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Oversupply

Still feel like you're making too much milk?

Fast filling breasts, lots of poos, large weight gains and an unhappy baby can be signs of an oversupply.

oversupply

In the early weeks of breastfeeding, some mums make more milk than their babies can easily cope with. Over about 6 weeks this usually settles down to a supply that matches your baby’s needs.

But sometimes it doesn’t. 

Some signs that you may still be making too much milk:

  • Your baby is older than about 6 weeks.
  • Your breasts are often lumpy and tight, despite softening with a breastfeed.
  • Your baby gags, gulps (especially at the start of a feed) and often will not take the second breast.
  • Your baby gains a lot of weight quickly.
  • They may be extra fussy between feeds, especially in the evening.
  • You are changing many more than the usual number of heavy wet nappies.
  • Your baby generally has a poo at each feed (or even more) that is often green and frothy (and possibly also explosive).

What causes oversupply after the newborn period?  

Some things can contribute to a mum making too much milk for her baby.  

  • You may have been timing feeds and switching sides after a set number of minutes. 

  • Your baby may cry a lot and want to suck often for comfort, which causes your breasts to make more milk. 

  • You may have created an oversupply by expressing. Some mums are told to also express in the early days to build a good supply. This extra demand can make more milk than your baby needs. You then express for comfort and to avoid blocked ducts, which makes the oversupply worse.  

  • You may be using a silicone milk catcher to collect leaking milk or because you feel engorged. Prolonged use of a milk catcher may result in more milk being removed from your breasts than your baby needs, creating an oversupply.

  • If you are worried about having a low supply, you may be feeding your baby more than they need and increasing your supply too much.  

  • Some mums take medication or herbal products reputed to increase milk supply, 'just in case'. They may be worried about not making enough milk or they think their baby is crying a lot from hunger.   

  • Perhaps your baby has been unwell, or has discomfort from a difficult birth, and is wanting to suck more for comfort than hunger. 

Some mums just tend to make more milk than other mums. There is a normal range in this as in everything else about our bodies. In the past, these may have been the mothers who could have made a living as wet nurses!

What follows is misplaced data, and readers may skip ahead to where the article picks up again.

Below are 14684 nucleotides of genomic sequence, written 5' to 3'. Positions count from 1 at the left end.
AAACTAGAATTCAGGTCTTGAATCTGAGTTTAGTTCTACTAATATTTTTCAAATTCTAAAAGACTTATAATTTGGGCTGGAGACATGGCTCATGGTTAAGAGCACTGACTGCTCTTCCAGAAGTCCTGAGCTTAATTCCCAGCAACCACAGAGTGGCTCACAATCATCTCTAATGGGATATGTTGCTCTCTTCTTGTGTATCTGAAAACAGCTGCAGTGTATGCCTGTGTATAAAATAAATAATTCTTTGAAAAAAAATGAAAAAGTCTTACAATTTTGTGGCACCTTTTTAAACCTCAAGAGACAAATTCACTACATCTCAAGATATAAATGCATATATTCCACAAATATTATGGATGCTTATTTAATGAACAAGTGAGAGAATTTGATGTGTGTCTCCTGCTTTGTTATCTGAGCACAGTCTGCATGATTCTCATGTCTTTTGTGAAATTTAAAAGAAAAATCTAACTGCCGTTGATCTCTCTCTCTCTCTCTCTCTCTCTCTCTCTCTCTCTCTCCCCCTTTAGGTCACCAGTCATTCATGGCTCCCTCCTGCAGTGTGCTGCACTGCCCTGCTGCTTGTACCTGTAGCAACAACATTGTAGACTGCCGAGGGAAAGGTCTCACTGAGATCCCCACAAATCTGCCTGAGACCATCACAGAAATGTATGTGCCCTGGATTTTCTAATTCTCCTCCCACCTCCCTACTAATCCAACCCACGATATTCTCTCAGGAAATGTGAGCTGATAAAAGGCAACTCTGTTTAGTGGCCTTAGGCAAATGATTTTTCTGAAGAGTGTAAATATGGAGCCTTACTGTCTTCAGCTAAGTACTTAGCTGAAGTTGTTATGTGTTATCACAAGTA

What can I do if I keep making too much milk? 

Think about the situations above and make changes if necessary. Then...

  • Try feeding from one breast at each feed. You may need to express just enough from the other breast to keep yourself comfortable.  

  • If your baby hasn’t settled within the hour after a feed, offer the same breast again.  

  • Try the ideas for feeding with a fast flow

  • Space breastfeeds at least 2 ½ to 3 hours apart during the day, possibly feeding a little more often in the evening. Carry baby upright in between feeds to comfort them.  

  • Catch leaking milk using a simple container or cloth (or a breast pad) rather than a silicon milk catcher, which removes more milk than would normally leak out.

Your baby may or may not be happy with the change in feeding pattern. You may need to adapt to find something that works for you. 

If your baby needs comfort but isn't hungry you could: 

  • Use soothing techniques such as rocking, cuddling or singing to your baby or massage or deep baths.  

  • Carry your baby in a sling; take them for a walk. 

  • Offer your baby a clean finger to suck on or a dummy. However, you may like to avoid dummies in the early weeks and only use one if your breastfeeding is well-established.  

Check your breasts carefully for engorgement (tight full breasts) or blocked ducts and treat these straight away.  

An ongoing oversupply may cause a lactose overload in your baby. Changing baby's feeding pattern can sometimes help. 

 

© Australian Breastfeeding Association April 2022

Read more about too much milk

Breastfeeding: and your supply

35+  pages of evidence-led info and practical tips from our Breastfeeding Information Series

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